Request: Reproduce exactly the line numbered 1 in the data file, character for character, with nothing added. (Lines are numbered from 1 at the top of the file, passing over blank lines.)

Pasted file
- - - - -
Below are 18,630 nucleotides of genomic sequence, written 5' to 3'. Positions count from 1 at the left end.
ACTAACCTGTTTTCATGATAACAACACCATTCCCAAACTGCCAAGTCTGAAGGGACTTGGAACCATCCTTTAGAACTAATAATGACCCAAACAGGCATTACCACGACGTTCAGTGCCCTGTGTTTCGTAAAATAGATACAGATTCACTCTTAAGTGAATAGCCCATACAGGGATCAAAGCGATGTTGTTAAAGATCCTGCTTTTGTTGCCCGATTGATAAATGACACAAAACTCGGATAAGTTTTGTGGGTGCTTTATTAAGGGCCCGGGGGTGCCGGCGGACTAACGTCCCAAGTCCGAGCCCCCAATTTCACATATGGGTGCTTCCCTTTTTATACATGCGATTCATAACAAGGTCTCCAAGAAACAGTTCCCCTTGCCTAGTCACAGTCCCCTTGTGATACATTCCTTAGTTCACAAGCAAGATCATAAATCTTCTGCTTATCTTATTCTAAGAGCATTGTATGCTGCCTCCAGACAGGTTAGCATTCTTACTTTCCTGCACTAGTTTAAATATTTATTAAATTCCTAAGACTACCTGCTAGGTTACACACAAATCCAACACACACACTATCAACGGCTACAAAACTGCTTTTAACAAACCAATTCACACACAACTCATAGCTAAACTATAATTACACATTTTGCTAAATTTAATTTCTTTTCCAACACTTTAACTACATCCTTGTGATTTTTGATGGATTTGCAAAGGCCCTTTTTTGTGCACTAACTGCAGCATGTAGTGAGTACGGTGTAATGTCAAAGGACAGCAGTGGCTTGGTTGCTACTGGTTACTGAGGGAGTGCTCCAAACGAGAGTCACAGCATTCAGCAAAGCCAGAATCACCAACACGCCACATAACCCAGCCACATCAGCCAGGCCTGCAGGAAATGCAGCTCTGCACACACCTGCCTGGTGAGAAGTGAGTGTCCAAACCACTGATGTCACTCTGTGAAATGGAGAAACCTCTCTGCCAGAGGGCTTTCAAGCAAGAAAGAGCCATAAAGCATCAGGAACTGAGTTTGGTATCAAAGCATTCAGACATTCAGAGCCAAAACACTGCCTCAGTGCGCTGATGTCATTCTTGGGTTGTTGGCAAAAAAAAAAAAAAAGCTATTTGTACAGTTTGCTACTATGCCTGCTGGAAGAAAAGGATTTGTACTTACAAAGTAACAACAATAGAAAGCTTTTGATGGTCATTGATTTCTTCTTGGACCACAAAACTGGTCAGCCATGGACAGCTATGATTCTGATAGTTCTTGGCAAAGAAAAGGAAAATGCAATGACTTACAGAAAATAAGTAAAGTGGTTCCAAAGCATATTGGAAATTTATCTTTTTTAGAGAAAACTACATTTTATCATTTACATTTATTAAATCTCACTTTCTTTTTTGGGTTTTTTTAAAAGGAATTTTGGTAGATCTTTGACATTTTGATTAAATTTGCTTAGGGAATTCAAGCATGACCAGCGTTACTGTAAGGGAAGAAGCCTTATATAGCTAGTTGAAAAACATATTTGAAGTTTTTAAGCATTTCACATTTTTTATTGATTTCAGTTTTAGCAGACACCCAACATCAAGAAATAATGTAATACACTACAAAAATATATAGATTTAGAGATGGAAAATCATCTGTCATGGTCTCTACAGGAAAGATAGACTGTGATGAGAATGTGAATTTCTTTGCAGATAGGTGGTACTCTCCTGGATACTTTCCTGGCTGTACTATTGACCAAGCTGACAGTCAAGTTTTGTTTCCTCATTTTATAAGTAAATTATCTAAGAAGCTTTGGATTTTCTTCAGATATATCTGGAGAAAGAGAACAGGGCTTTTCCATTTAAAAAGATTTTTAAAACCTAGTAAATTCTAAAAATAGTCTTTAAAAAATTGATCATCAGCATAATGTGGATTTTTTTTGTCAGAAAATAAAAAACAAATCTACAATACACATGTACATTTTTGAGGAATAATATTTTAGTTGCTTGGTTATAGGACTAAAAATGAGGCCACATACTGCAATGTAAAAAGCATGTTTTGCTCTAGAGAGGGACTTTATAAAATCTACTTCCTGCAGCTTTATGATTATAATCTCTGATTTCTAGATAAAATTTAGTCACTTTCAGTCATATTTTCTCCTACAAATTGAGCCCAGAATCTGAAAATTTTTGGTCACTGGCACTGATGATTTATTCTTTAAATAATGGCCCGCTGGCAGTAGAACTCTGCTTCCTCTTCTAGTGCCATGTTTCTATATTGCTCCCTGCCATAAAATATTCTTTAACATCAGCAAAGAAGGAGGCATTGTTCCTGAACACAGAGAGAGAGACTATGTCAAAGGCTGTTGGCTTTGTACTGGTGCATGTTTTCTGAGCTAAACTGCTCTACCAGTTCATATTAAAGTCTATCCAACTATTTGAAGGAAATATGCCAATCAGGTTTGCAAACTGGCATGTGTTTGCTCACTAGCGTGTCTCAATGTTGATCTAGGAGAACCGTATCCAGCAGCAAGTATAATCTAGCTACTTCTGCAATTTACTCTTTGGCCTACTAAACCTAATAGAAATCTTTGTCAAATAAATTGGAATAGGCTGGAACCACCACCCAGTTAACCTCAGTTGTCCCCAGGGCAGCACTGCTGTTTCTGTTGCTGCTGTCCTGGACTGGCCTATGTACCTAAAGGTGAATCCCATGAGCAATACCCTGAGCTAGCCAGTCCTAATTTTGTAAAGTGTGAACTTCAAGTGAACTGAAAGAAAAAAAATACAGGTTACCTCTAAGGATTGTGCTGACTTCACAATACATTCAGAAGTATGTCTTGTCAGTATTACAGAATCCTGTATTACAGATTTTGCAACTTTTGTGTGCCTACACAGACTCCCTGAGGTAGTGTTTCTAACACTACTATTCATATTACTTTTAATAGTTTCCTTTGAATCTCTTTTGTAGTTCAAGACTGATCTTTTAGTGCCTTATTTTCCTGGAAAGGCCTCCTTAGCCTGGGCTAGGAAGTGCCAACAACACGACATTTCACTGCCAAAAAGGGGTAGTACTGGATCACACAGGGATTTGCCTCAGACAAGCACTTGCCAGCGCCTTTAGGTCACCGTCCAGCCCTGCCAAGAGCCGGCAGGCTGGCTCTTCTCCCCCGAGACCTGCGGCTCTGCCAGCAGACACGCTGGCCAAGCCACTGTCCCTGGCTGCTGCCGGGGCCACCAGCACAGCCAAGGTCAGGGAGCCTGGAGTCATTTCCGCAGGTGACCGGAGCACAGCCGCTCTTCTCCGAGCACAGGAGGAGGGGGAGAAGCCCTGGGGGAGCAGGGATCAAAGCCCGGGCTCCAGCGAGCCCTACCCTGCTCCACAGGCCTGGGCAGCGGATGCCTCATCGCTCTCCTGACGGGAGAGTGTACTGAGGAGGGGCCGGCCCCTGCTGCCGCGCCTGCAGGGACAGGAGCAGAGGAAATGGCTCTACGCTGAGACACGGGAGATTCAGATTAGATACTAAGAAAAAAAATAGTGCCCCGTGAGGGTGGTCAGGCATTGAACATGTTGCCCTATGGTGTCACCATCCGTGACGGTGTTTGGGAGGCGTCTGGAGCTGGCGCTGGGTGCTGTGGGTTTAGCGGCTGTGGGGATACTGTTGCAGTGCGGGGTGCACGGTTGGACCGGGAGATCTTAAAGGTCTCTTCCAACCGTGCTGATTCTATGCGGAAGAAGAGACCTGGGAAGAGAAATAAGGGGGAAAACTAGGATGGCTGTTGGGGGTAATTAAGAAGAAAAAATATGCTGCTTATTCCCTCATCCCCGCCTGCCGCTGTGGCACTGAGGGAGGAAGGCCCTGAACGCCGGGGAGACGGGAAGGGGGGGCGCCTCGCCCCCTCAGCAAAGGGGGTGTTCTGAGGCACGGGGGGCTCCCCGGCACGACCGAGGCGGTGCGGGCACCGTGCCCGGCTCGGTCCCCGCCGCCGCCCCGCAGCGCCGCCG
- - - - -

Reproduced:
Below are 18,630 nucleotides of genomic sequence, written 5' to 3'. Positions count from 1 at the left end.